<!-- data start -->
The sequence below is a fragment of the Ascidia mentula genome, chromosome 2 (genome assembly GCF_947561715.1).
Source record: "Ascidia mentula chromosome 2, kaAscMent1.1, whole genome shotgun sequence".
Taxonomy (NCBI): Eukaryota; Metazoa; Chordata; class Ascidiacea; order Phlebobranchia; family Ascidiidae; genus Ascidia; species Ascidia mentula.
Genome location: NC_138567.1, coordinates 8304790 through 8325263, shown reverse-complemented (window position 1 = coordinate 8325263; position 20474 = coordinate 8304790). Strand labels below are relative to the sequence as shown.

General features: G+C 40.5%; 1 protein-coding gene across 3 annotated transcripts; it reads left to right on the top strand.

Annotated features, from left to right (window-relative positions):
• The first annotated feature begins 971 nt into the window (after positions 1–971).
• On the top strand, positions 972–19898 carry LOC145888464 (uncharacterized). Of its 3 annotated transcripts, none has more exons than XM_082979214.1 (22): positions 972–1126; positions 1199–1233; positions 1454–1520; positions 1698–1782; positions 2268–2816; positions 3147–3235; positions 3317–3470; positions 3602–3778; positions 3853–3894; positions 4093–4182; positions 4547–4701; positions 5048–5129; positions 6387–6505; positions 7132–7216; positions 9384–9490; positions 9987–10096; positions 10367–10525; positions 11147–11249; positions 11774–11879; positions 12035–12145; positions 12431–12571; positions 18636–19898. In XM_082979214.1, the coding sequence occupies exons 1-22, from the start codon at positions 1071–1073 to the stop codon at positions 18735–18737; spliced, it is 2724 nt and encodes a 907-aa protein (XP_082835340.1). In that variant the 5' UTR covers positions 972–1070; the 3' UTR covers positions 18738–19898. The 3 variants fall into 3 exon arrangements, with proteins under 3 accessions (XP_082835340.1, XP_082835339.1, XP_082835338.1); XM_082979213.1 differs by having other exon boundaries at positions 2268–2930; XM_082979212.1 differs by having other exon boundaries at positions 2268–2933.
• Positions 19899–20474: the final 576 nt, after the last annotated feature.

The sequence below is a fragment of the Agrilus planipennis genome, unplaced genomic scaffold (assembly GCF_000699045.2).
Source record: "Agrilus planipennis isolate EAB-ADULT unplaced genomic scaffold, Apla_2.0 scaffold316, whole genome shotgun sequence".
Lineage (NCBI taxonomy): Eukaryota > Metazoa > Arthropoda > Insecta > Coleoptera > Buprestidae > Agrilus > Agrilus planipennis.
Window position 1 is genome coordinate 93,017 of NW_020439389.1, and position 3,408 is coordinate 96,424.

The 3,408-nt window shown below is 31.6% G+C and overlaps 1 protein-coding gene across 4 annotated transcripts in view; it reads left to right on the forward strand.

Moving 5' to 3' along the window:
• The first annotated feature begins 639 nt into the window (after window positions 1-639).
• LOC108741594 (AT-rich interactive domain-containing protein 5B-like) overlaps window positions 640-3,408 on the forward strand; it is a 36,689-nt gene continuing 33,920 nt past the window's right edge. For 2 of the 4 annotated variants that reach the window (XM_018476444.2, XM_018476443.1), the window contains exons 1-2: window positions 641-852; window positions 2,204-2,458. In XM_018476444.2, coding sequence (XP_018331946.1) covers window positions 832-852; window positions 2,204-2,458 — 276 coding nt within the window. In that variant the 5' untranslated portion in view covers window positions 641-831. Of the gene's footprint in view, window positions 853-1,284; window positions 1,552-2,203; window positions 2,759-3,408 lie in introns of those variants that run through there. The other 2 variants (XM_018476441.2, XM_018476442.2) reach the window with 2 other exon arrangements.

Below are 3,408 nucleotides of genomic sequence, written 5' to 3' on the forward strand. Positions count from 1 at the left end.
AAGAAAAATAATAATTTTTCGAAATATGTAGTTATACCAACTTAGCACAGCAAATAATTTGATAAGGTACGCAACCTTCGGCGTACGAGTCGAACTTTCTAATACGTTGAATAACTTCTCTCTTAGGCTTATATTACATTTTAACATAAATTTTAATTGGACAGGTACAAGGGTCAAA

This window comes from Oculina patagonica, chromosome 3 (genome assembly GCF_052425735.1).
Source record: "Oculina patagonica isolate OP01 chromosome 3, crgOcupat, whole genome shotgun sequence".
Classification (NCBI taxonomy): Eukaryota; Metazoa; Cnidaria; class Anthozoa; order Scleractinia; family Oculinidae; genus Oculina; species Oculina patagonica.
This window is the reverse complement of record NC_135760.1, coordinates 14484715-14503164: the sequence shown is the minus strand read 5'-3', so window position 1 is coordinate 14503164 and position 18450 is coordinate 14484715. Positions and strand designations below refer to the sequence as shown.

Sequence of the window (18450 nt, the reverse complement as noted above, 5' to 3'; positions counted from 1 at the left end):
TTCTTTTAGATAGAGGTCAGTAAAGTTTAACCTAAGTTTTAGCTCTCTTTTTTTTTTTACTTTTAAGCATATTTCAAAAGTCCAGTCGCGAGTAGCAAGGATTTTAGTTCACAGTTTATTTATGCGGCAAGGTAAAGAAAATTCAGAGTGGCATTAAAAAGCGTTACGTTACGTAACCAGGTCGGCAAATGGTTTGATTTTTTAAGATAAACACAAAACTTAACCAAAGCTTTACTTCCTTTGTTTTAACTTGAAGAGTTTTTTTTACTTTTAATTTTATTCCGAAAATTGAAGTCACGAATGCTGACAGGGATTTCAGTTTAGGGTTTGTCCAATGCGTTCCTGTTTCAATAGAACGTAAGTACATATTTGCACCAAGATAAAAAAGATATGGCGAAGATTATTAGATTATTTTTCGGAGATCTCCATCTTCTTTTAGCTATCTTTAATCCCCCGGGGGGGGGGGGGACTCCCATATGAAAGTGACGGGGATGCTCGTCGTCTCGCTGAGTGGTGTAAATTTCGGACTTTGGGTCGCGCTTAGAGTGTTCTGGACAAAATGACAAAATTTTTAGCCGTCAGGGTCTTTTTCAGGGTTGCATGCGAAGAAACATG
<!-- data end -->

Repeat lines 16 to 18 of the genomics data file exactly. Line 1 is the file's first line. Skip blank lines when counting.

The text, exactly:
• The first annotated feature begins 639 nt into the window (after window positions 1-639).
• LOC108741594 (AT-rich interactive domain-containing protein 5B-like) overlaps window positions 640-3,408 on the forward strand; it is a 36,689-nt gene continuing 33,920 nt past the window's right edge. For 2 of the 4 annotated variants that reach the window (XM_018476444.2, XM_018476443.1), the window contains exons 1-2: window positions 641-852; window positions 2,204-2,458. In XM_018476444.2, coding sequence (XP_018331946.1) covers window positions 832-852; window positions 2,204-2,458 — 276 coding nt within the window. In that variant the 5' untranslated portion in view covers window positions 641-831. Of the gene's footprint in view, window positions 853-1,284; window positions 1,552-2,203; window positions 2,759-3,408 lie in introns of those variants that run through there. The other 2 variants (XM_018476441.2, XM_018476442.2) reach the window with 2 other exon arrangements.

Below are 3,408 nucleotides of genomic sequence, written 5' to 3' on the forward strand. Positions count from 1 at the left end.